At 12, I could be very determined, and I was not going to let Ben McIver be a friend to me, no matter what he did or said. He wanted me to love him, or even simply to like him. He adored my mother, and she adored him. When I was 18, they got married. I didn't go.
Every person, I suppose, does things in the course of their life that are just plain wrong and that generate regret they can never completely eliminate. For me, how I related to Ben is one of those things. There was so much I didn't understand about adult lives. He was a good person, I think, although he and my mother both sank deeper into alcoholism as the years went along. And suddenly he was dead.
He was a traveling salesman (industrial and agricultural elevator equipment, things like belt loaders and the like). One day he was in Iowa and had some chest pain. He checked into the hospital at Keokuk, and called my mom to say he wouldn't be home that night, they were running some tests, and not to worry because he felt fine. Ten minutes later he died.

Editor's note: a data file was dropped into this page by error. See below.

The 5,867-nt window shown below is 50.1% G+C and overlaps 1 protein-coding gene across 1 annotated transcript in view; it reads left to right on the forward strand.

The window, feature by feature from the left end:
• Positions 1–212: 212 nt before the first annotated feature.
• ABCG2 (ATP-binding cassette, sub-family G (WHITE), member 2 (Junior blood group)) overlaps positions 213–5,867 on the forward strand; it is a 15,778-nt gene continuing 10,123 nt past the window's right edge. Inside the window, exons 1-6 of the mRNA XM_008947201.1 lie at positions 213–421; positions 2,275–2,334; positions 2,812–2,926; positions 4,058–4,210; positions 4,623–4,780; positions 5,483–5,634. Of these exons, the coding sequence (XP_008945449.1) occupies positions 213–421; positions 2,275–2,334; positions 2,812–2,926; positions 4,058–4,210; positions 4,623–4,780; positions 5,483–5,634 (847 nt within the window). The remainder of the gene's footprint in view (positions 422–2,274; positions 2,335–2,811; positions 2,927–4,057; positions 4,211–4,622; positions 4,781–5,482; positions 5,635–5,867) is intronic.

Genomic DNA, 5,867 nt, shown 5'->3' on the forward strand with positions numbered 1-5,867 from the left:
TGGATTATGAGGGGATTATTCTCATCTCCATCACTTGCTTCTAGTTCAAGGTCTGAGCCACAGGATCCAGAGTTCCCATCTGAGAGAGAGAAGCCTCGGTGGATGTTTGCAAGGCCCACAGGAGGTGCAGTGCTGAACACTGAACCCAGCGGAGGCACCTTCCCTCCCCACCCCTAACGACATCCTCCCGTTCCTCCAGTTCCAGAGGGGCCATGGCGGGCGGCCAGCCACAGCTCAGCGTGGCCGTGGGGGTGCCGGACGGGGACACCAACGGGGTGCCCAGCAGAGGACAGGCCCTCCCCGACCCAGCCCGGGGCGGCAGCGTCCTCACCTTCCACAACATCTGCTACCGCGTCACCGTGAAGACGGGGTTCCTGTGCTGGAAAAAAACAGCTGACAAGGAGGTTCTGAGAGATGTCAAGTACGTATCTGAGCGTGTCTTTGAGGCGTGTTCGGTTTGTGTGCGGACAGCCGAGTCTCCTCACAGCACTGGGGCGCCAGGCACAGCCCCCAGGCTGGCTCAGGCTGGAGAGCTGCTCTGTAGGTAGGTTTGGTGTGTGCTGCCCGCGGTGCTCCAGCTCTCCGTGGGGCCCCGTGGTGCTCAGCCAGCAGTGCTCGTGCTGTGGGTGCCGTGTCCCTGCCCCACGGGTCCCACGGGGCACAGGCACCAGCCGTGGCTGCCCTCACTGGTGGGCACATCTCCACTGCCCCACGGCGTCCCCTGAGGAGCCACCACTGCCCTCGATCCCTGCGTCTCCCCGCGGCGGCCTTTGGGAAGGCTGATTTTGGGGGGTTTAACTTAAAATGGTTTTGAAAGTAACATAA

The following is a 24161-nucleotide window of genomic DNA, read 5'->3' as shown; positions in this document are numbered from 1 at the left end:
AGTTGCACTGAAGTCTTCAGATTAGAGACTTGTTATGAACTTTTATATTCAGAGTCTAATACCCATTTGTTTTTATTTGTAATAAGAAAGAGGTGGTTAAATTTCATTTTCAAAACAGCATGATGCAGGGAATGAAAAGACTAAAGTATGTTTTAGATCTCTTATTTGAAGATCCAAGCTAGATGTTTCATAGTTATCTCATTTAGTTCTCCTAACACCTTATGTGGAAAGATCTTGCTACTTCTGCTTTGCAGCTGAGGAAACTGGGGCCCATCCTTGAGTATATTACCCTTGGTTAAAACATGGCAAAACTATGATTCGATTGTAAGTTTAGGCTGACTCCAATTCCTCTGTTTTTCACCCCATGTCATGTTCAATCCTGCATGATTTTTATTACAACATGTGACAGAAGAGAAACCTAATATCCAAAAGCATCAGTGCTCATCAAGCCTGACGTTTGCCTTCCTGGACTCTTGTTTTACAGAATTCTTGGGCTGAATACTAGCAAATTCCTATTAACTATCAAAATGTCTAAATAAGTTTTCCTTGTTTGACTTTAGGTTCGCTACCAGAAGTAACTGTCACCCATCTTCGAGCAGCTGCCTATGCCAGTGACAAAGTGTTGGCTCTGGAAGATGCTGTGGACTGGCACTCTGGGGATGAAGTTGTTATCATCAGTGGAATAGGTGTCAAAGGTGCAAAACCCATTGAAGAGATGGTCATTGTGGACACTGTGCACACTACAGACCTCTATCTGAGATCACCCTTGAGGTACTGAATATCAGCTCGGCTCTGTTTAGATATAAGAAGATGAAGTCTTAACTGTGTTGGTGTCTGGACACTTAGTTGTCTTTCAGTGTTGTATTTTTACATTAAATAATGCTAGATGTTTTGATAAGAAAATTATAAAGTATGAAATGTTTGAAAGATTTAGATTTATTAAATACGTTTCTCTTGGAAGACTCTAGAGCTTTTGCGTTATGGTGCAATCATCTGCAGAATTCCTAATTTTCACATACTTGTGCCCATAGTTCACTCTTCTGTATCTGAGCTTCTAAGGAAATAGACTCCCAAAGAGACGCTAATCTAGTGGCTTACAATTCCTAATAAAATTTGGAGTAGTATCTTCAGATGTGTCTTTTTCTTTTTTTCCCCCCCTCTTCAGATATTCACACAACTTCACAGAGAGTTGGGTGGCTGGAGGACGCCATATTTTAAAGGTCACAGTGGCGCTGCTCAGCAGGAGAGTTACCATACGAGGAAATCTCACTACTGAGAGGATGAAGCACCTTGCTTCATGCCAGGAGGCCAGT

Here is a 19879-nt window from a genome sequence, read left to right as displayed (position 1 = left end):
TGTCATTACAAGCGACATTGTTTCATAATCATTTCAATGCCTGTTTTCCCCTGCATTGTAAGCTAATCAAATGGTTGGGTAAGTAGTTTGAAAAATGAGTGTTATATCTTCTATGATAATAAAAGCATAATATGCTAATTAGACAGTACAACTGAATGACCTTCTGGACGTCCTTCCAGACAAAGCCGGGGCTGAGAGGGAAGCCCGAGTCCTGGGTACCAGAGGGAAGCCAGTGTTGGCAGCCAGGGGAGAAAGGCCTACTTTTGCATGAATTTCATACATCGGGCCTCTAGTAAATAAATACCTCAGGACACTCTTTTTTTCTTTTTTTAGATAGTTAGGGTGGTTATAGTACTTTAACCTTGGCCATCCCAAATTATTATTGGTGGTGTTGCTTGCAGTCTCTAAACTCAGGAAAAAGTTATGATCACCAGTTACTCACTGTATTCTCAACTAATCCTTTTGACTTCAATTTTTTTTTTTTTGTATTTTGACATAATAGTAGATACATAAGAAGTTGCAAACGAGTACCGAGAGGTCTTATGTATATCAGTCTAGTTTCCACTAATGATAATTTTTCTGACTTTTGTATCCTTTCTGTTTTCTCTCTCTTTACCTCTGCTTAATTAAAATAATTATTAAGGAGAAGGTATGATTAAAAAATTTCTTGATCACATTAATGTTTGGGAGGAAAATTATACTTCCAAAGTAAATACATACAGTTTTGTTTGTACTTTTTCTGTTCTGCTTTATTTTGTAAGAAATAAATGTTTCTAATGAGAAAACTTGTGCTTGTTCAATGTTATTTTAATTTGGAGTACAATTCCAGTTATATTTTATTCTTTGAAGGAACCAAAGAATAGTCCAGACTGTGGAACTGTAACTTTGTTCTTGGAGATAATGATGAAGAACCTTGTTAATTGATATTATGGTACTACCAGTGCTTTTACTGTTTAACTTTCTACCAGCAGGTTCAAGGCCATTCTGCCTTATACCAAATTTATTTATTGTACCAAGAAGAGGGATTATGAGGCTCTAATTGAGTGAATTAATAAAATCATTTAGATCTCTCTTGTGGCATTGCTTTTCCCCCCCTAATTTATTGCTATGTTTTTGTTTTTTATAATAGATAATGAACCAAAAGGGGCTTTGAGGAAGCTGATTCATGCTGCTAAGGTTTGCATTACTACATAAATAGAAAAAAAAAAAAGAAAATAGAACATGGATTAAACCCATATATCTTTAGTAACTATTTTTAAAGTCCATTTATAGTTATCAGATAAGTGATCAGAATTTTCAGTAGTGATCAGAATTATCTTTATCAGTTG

My mother's grief was immense, and only then, at 29, did I realize how much I had wronged both of them all those years by my selfish intransigence. I hadn't gone to the wedding. We still didn't get along nine and a half years later, when I graduated from college. What a complete fool I was, to hurt them like that.
Years later my mother forgave me, but the moral of the story remains: don't be a jerk about your parents. Whatever else may be at play, they have lives apart from yours, and their choices or decisions for themselves are theirs to make, not yours.
I don't regret very many things over the course of my long life, which I guess is a good thing to be able to say, but I will always wish that I could have escaped the limitations of my focus on myself and of my own insecurities enough to have seen Ben's virtues while he was still alive.